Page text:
Can a “big idea” be a bad idea? Author James L. Cambias (who has been one of my favorite writers since we were both at the University of Chicago together) grapples with this problem, and how confronting this issue made his new novel Arkad’s World all the better.
JAMES L. CAMBIAS:
“It’s such a fine line between stupid and clever.”
— David St. Hubbins
Sometimes Big Ideas can be dangerous.* My new novel Arkad’s World was almost killed by a Big Idea.
The book is (in part) a love letter to boys’ adventure stories. As a tip of the hat to one of the greatest adventure stories, Robert Louis Stevenson’s Treasure Island, I wanted to include an ambiguous villain — a Long John Silver type character, who would seemingly befriend my young hero Arkad, while pursuing a selfish hidden agenda.
My incredibly clever Big Idea would be that this slippery character would never actually say anything true. His statements would all be sarcastic, or jokes, or rhetorical questions; and when he actually seemed to be speaking in a straightforward manner he was lying. This pathologically untruthful villain would get hold of Arkad, and the two of them would search for a lost spaceship containing Earth’s lost cultural and historical treasures. Meanwhile, a seemingly menacing rival team (who are of course actually the good guys) pursue them and ultimately Arkad realizes he has been duped.
Sounds good, right? Very clever, right?
Okay, here’s the problem. My young hero is naive. He knows a lot about the world he lives on, but almost nothing about what’s going on elsewhere in the Galaxy. He doesn’t know how important the lost spaceship is. He doesn’t know the political background.
And the only character who can tell him all that important information is lying all the time. Which meant the reader can’t find out any of this stuff either.
For about six months in 2015 I bashed my head against this project, until I finally realized that my clever Big Idea was actually a really bad Big Idea. It was so clever that it crossed the line into Stupid. I had to scrap most of what I had written, redo my outline, eliminate my unreliable character, and start over.
The delay meant that I didn’t finish the manuscript until the end of January, 2016. I was about a week away from submitting it when I got the news that David Hartwell had died.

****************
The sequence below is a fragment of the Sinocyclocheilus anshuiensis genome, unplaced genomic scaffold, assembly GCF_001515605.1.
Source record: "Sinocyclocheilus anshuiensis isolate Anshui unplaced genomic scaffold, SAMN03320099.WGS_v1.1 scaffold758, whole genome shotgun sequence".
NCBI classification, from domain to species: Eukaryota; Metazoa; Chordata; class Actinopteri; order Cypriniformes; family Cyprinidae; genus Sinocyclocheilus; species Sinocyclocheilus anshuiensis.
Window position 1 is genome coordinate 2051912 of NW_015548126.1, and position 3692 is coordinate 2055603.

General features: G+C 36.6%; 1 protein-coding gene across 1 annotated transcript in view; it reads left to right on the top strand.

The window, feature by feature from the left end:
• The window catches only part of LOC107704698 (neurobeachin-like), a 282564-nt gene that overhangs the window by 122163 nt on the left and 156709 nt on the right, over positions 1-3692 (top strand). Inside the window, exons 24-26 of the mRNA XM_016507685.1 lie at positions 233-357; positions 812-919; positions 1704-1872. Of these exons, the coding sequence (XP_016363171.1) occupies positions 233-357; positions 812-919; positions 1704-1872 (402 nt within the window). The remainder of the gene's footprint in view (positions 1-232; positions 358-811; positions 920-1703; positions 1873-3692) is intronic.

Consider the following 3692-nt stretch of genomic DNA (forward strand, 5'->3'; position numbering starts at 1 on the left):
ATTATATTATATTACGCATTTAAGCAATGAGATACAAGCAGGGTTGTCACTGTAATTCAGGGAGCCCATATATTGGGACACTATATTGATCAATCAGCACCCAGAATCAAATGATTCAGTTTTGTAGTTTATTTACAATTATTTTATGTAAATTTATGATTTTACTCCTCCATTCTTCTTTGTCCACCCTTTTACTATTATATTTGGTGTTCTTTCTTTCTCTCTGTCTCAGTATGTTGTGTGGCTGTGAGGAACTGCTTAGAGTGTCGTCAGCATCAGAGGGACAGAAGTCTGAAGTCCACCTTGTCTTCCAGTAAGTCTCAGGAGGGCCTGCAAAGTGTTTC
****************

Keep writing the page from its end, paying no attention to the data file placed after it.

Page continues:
David was my editor at Tor. He “discovered” me and published my first two novels. He gave me encouragement and wise advice. I wanted him to see this book — not just because I wanted to sell it to him, but because I wanted his opinion of it. I wanted to impress him.
But because of my stupid clever Big Idea, he never saw Arkad’s World. I felt really bad about that.
His death also meant an emergency reorganization at Tor Books. Without David as an advocate, Arkad’s World kind of fell through the cracks, and the company declined to publish it.
In the end, it was someone else’s Big Idea — an absolutely crazy-sounding Big Idea — which finally got Arkad’s World published. In the Fall of 2017, at Gregory Benford’s urging, I went to the Tennessee Valley Interstellar Workshop in Huntsville, Alabama. (You can read my account of it here.) The TVIW is a conference dedicated to actually building and launching an interstellar probe to Proxima Centauri by 2060. It sounds mad, but right now I wouldn’t actually bet real money that it won’t happen. The people involved in the project are very smart and very dedicated, and at least a couple of them are very wealthy.
On the third day of the conference I played hooky along with some other science fiction writers — including Allen Steele, Sarah Hoyt, and Toni Weisskopf, the publisher at Baen Books. We went on a tour of the Marshall Space Flight Center, including a visit to the old Saturn rocket engine test stand from the Apollo program. Ms. Weisskopf and I were both disinclined to climb the rickety-looking stairs all the way to the top, so we had a little time to chat while the others made the ascent. I told her about Arkad’s World, and she asked to see it.
Pitching a science fiction novel to an editor when you’re halfway up a rocket test stand is pretty damned cool. I think the Rule of Coolness forced Ms. Weisskopf to buy the book. Which she did. And now it’s out, so everyone can see the Big Ideas I didn’t have to throw out.
*See the history of the 20th Century for examples.